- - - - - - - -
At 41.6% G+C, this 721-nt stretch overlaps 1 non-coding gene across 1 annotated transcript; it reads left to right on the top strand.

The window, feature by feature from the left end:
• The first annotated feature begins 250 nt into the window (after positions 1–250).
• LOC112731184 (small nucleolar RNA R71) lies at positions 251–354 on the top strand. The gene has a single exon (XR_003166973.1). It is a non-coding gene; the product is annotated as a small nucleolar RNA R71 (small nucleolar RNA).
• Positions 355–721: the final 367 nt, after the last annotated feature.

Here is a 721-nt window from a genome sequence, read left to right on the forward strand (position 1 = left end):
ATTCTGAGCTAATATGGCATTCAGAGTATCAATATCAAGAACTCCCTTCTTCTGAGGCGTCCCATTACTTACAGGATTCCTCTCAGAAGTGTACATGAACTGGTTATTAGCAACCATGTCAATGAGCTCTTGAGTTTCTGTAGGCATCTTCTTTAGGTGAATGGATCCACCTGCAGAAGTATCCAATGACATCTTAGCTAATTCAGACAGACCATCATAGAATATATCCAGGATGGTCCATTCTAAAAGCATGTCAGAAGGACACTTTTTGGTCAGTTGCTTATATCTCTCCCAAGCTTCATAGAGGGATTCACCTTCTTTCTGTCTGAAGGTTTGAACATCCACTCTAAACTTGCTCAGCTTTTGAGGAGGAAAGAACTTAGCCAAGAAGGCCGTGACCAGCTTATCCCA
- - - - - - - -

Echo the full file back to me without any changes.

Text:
At 41.6% G+C, this 721-nt stretch overlaps 1 non-coding gene across 1 annotated transcript; it reads left to right on the top strand.

The window, feature by feature from the left end:
• The first annotated feature begins 250 nt into the window (after positions 1–250).
• LOC112731184 (small nucleolar RNA R71) lies at positions 251–354 on the top strand. The gene has a single exon (XR_003166973.1). It is a non-coding gene; the product is annotated as a small nucleolar RNA R71 (small nucleolar RNA).
• Positions 355–721: the final 367 nt, after the last annotated feature.

Here is a 721-nt window from a genome sequence, read left to right on the forward strand (position 1 = left end):
ATTCTGAGCTAATATGGCATTCAGAGTATCAATATCAAGAACTCCCTTCTTCTGAGGCGTCCCATTACTTACAGGATTCCTCTCAGAAGTGTACATGAACTGGTTATTAGCAACCATGTCAATGAGCTCTTGAGTTTCTGTAGGCATCTTCTTTAGGTGAATGGATCCACCTGCAGAAGTATCCAATGACATCTTAGCTAATTCAGACAGACCATCATAGAATATATCCAGGATGGTCCATTCTAAAAGCATGTCAGAAGGACACTTTTTGGTCAGTTGCTTATATCTCTCCCAAGCTTCATAGAGGGATTCACCTTCTTTCTGTCTGAAGGTTTGAACATCCACTCTAAACTTGCTCAGCTTTTGAGGAGGAAAGAACTTAGCCAAGAAGGCCGTGACCAGCTTATCCCA